You can use Studio to craft everything from order notifications, to conversational IVRs, to survey tools and SMS-enabled chatbots.
By default, Studio Flows serve as the entry point for all calls and messages within Flex. Out of the box, Flex includes three Studio Flows:
- Voice IVR
- Messaging Flow
- Webchat Flow
For examples of how to modify Flex Studio Flows, see Using Twilio Studio with Flex.
A Studio Flow consists of Widgets, which serve as the basic building blocks of functionality specific to the communication channel being used. It begins with the Trigger widget, and from there, you can drag and drop Widgets to build the exact flow to meet your contact center use case. Common widgets include Say/Play (for saying or playing a message on a voice call), and Send & Wait for Reply (for sending a text-based message and waiting for a user response). For a complete list of Studio widgets, see the Widget Library.
When an end user interacts with a Studio Flow, it creates an Execution that takes the user through each Widget until completion. An Execution typically represents a single phone call or a chatbot conversation. As a Studio flow executes, its state and associated data are saved in the Execution Context. The data in the Execution Context can be accessed within a Studio Flow as variables using the Liquid Template Language.
The Send To Flex widget is a Studio widget that transfers a call or a message to Flex by creating a task within the TaskRouter. Voice calls are enqueued and the caller will hear hold music while waiting for an agent to respond. Messages are transferred to Flex as new tasks for assignment to an agent. The widget requires a Workflow and a Task Channel. Optionally, you can declare task attributes, priority, timeout, and a hold music TwiML URL. You can use the Send To Flex widget with Autopilot for enabling handoff between a voice or chat Autopilot bot and a human agent. To learn more, see Send to Flex.
The Studio REST API v2 allows you to programmatically create, publish, and manage your Studio Flows without having to log in to the Twilio Console. Studio Flows are defined using a JSON schema to configure the the widgets and the functionality. The REST API also provides methods to trigger an outbound call or a message as well as endpoints for reporting on Executions that have completed.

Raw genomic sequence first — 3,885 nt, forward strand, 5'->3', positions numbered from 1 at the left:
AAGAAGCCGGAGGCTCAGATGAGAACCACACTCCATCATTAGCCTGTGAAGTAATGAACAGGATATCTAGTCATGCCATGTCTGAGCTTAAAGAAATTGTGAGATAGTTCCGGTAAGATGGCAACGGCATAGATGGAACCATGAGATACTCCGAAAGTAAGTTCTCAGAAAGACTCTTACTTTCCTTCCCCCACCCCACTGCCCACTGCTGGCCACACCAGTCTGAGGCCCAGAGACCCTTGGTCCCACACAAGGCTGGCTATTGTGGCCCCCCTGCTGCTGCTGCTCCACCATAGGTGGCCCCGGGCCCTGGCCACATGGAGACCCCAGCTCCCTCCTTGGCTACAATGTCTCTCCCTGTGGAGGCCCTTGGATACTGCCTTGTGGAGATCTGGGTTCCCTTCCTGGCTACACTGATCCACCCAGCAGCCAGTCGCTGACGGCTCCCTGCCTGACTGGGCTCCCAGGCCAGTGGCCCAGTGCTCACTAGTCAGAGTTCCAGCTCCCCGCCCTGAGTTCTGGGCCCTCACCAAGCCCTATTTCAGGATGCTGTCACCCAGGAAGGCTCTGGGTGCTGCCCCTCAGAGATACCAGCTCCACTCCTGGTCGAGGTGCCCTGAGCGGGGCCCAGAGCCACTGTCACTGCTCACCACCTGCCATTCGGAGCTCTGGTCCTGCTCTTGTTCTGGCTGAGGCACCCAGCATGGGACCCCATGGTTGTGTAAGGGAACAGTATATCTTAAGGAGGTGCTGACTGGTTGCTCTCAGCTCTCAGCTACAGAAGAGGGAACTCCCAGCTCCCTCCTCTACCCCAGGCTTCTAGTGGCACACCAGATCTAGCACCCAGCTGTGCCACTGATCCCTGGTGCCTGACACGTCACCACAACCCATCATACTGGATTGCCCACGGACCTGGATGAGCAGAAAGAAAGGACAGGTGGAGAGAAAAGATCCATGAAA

Twilio Functions is a serverless development environment which lets you build event-driven and scalable Twilio applications. Functions are small units of server-side code written in Node.js and run directly on the Twilio platform. They natively integrate with Studio so you can extend your Studio Flows and Flex plugins with custom functionality.
Functions replaces your need to find hosting or run a server to serve TwiML or any other HTTP-based responses. You no longer have to worry about maintaining or scaling your web infrastructure to support your application. To learn more, see Getting Started with Serverless and Twilio Functions.
Assets provide the ability to upload and serve text and media files on the Twilio server which can be accessed using Functions to build custom communication applications. To learn about the different types of Assets you can host, see How Assets Work.
TwiML (the Twilio Markup Language) is a set of instructions you can use to tell Twilio what to do when you receive an incoming call or SMS.
When someone makes a call or sends a message to one of your Twilio numbers, Twilio looks up the URL associated with that phone number and sends it a request. Twilio then reads the TwiML instructions returned by that endpoint to determine what to do—whether it's recording the call, playing a message for the caller, or prompting the caller to press digits on their keypad.
At its core, TwiML is an XML document with special tags defined by Twilio to help you build your Programmable Voice or Messaging application. TwiML verbs are the underlying output of Studio that tell Twilio systems what actions to take on a given call or message. Because of this, most elements in a TwiML document are TwiML verbs. Verb names are case-sensitive, as are their attribute names.
TwiML for Voice instructions define how inbound and outbound calls are handled on your Twilio phone number. While Twilio executes just one TwiML document to the caller at a time, you can link many TwiML documents together as a flow to build a complex IVR application.
You can use different combinations of TwiML verbs to create all kinds of interactive voice and messaging applications for Flex. Voice verbs commonly used with Flex include <Say>, <Gather>, <Pay>, <Play>, <Record>, <Enqueue>, <Dial>, <Connect>, <Autopilot>, and <Stream>.
To learn more about how TwiML works with voice, the different elements, and the TwiML interpreter, see TwiML for Programmable Voice.
TwiML for SMS instructions define how inbound messages are handled on your Twilio phone number. When Twilio receives a message for one of your Twilio numbers or channels, it makes a synchronous HTTP request to the message URL configured for that number or channel and expects to receive TwiML in response. Twilio sends additional parameters when there are media (such as images) associated with the message. The two TwiML for Messaging verbs are <Message> and <Redirect>.
To learn more about how TwiML works with SMS, and the TwiML interpreter, see TwiML for Programmable SMS.